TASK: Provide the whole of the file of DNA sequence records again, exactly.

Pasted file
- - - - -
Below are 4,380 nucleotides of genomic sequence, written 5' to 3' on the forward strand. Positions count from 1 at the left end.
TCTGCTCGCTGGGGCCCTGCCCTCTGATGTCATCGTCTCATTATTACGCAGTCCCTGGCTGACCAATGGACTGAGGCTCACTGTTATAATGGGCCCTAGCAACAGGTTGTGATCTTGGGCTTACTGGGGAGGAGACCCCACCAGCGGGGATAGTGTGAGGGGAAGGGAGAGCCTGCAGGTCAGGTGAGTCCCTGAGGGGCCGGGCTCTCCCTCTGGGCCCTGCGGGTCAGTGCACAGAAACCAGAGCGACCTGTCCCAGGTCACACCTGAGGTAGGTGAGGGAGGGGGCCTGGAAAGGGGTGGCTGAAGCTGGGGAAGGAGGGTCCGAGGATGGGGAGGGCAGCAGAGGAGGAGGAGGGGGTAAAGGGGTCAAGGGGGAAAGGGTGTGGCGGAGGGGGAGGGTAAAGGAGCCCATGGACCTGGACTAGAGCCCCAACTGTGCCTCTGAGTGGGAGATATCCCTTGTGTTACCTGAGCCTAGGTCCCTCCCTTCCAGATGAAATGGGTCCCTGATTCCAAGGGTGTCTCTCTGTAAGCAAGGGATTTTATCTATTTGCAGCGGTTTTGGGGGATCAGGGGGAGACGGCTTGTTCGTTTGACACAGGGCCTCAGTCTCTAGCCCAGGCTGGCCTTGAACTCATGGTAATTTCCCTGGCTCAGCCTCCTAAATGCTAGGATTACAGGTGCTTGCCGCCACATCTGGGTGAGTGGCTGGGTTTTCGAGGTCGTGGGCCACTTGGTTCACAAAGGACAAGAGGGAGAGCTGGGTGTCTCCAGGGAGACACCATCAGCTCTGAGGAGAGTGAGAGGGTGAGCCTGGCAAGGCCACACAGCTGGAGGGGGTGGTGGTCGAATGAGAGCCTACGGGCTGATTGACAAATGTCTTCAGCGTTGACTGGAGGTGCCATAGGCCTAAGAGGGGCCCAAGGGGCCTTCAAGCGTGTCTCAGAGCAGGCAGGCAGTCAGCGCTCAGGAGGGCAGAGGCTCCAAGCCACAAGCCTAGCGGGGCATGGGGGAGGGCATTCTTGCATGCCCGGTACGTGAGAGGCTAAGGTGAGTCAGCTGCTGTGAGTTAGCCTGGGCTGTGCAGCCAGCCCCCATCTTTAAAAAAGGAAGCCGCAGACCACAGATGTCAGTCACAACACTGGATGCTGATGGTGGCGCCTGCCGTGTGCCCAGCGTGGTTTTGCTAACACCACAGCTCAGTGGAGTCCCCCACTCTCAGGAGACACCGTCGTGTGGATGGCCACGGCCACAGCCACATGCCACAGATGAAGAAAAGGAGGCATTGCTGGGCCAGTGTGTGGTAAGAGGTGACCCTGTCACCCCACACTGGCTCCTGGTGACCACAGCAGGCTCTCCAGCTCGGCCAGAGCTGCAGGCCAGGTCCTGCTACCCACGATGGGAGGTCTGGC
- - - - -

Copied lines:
Below are 4,380 nucleotides of genomic sequence, written 5' to 3' on the forward strand. Positions count from 1 at the left end.
TCTGCTCGCTGGGGCCCTGCCCTCTGATGTCATCGTCTCATTATTACGCAGTCCCTGGCTGACCAATGGACTGAGGCTCACTGTTATAATGGGCCCTAGCAACAGGTTGTGATCTTGGGCTTACTGGGGAGGAGACCCCACCAGCGGGGATAGTGTGAGGGGAAGGGAGAGCCTGCAGGTCAGGTGAGTCCCTGAGGGGCCGGGCTCTCCCTCTGGGCCCTGCGGGTCAGTGCACAGAAACCAGAGCGACCTGTCCCAGGTCACACCTGAGGTAGGTGAGGGAGGGGGCCTGGAAAGGGGTGGCTGAAGCTGGGGAAGGAGGGTCCGAGGATGGGGAGGGCAGCAGAGGAGGAGGAGGGGGTAAAGGGGTCAAGGGGGAAAGGGTGTGGCGGAGGGGGAGGGTAAAGGAGCCCATGGACCTGGACTAGAGCCCCAACTGTGCCTCTGAGTGGGAGATATCCCTTGTGTTACCTGAGCCTAGGTCCCTCCCTTCCAGATGAAATGGGTCCCTGATTCCAAGGGTGTCTCTCTGTAAGCAAGGGATTTTATCTATTTGCAGCGGTTTTGGGGGATCAGGGGGAGACGGCTTGTTCGTTTGACACAGGGCCTCAGTCTCTAGCCCAGGCTGGCCTTGAACTCATGGTAATTTCCCTGGCTCAGCCTCCTAAATGCTAGGATTACAGGTGCTTGCCGCCACATCTGGGTGAGTGGCTGGGTTTTCGAGGTCGTGGGCCACTTGGTTCACAAAGGACAAGAGGGAGAGCTGGGTGTCTCCAGGGAGACACCATCAGCTCTGAGGAGAGTGAGAGGGTGAGCCTGGCAAGGCCACACAGCTGGAGGGGGTGGTGGTCGAATGAGAGCCTACGGGCTGATTGACAAATGTCTTCAGCGTTGACTGGAGGTGCCATAGGCCTAAGAGGGGCCCAAGGGGCCTTCAAGCGTGTCTCAGAGCAGGCAGGCAGTCAGCGCTCAGGAGGGCAGAGGCTCCAAGCCACAAGCCTAGCGGGGCATGGGGGAGGGCATTCTTGCATGCCCGGTACGTGAGAGGCTAAGGTGAGTCAGCTGCTGTGAGTTAGCCTGGGCTGTGCAGCCAGCCCCCATCTTTAAAAAAGGAAGCCGCAGACCACAGATGTCAGTCACAACACTGGATGCTGATGGTGGCGCCTGCCGTGTGCCCAGCGTGGTTTTGCTAACACCACAGCTCAGTGGAGTCCCCCACTCTCAGGAGACACCGTCGTGTGGATGGCCACGGCCACAGCCACATGCCACAGATGAAGAAAAGGAGGCATTGCTGGGCCAGTGTGTGGTAAGAGGTGACCCTGTCACCCCACACTGGCTCCTGGTGACCACAGCAGGCTCTCCAGCTCGGCCAGAGCTGCAGGCCAGGTCCTGCTACCCACGATGGGAGGTCTGGC